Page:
To illustrate the difference, I will use a case from my former career as General Manager of a manufacturer of advanced pressure vessels in Norway. A robotic cutting centre that can take just about all kinds of exotic metals can cut in 120 minutes all the nozzles of a pressure vessel body that we had estimated to take 3 weeks, fulltime, for two operators. Not only that, the quality is better which makes the subsequent welding also easier. The effects of industrial production versus handcraft are many more than those just mentioned and many will also have direct, time-saving effects. The challenge in an industrial setting is not the unit cost, but the cost of idle capacity. Hence, keeping an industrial plant occupied to achieve the intended unit costs requires volume. Rightsizing the supply chain for the SMRs will therefore be key.

Prof Macfarlane is right that many of the SMR companies out there primarily speak to popular imagination, however, was it not imagination that has led to almost all the major discoveries? Imagination is the driver of discovery, and without discovery, there will be no innovation. 150 years ago, an aeroplane was an object of imagination. So was the computer. Phones streaming videos were discussed in the 90s. Today, it is solved through the smartphone.

Prof Macfarlane also speaks of all the problems concerning fuel and waste. When it comes to the problems of waste, I note that many disagree strongly with her. The study she refers to is well known, but so are the limitations of it too. Again, I am sure she is right about some SMR designs, but I doubt that it will be true for all.

Once more, history may be a guide for what can take place – necessity is the mother of invention. The fact is that when it comes to the availability of fuel, Australia and Canada have more uranium than Russia. Yet, today Russia has a large share of the world market for fuel fabrication, but new fuel fabrication is being built outside of Russia.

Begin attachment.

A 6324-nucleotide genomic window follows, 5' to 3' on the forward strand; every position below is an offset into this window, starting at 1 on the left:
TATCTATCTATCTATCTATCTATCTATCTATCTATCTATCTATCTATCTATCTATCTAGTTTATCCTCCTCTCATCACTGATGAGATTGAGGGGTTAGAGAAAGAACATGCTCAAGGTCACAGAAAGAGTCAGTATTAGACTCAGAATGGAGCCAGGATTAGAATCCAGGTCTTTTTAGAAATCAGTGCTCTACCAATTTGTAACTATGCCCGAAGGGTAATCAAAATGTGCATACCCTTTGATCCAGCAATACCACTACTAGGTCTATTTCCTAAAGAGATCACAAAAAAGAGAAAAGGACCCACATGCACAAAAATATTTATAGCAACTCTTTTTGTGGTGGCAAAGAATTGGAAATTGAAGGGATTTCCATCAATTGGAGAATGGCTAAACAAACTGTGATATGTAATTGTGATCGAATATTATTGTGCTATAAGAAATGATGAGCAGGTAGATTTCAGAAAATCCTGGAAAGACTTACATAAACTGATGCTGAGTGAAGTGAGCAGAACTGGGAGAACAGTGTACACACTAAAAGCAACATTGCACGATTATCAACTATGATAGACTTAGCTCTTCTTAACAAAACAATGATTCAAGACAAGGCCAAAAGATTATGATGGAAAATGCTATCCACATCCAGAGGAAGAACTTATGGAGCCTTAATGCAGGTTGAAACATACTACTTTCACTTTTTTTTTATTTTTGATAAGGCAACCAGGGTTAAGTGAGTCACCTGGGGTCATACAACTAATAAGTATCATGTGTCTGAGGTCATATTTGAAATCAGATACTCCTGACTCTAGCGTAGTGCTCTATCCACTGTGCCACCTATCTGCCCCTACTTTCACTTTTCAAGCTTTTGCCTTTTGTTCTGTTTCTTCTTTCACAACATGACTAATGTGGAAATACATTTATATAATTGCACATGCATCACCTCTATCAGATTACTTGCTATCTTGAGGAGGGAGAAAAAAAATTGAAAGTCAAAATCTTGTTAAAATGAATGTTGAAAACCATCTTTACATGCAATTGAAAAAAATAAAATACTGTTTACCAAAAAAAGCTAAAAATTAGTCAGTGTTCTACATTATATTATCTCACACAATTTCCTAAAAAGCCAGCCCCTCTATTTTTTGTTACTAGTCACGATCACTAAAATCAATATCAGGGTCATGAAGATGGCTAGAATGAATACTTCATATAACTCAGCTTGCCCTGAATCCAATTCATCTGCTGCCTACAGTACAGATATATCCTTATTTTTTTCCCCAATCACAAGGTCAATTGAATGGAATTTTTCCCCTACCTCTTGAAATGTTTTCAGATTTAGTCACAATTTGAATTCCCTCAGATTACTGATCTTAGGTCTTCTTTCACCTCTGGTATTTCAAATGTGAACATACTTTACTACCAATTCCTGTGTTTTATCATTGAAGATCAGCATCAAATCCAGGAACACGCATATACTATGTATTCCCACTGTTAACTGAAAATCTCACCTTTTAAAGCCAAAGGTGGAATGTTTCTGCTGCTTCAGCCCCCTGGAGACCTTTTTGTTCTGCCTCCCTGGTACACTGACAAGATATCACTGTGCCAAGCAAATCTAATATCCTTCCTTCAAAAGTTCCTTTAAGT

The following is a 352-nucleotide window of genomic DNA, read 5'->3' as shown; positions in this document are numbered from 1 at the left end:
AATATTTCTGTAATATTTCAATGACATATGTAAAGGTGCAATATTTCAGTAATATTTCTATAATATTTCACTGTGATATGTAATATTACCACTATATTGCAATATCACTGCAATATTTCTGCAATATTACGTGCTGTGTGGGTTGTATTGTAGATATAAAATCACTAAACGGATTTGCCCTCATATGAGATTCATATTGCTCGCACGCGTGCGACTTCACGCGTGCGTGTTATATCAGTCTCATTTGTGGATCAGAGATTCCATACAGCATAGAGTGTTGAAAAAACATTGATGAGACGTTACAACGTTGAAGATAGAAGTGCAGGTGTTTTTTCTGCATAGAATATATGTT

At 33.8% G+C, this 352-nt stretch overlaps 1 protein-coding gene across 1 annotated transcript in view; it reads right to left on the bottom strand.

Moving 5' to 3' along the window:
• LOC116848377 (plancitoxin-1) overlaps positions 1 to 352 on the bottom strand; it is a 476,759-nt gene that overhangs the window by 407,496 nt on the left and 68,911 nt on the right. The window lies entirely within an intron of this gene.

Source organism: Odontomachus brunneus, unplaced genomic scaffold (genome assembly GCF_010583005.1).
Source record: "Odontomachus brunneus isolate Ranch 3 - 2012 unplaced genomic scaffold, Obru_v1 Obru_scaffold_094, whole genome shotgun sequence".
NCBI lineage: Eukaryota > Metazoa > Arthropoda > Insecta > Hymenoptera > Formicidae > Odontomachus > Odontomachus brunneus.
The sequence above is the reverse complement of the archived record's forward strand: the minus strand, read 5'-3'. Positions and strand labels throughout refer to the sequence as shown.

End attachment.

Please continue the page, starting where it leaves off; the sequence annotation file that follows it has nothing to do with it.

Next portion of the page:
However, the ocean itself is the biggest deposit of uranium with more uranium entering from a deep geological reactor in the core of Earth. Extracting the uranium from the ocean might sound like another fairytale, but technology is being developed at reasonable costs. It needs commercialization and perhaps pressure from there being less available uranium. The access to fuels is therefore only a temporary issue, and with a competitive solution for extraction from the seawater in the oceans nuclear fuel will be the most available fuel on Earth. I think Professor Macfarlane should be more worried about the dominating market position China has in key metals and minerals needed for renewable energy, her choice of energy source into the future, amongst other technologies.


We therefore need clean and abundant energy that both minimizes the negative impact on nature and can be built at industrial scale for the next centuries. 


Finally, her note on investors reveals a possible misunderstanding of investment logic. Most innovations fail! We should therefore be thankful that investors see opportunities where others do not on the way towards producing the intended end result (energy in our case). Before a company has produced the intended end result, investors sell and interact based on expectations knowing that they take significant risks. Many venture capitalists are satisfied if 1 out of 10 investments pay handsomely off.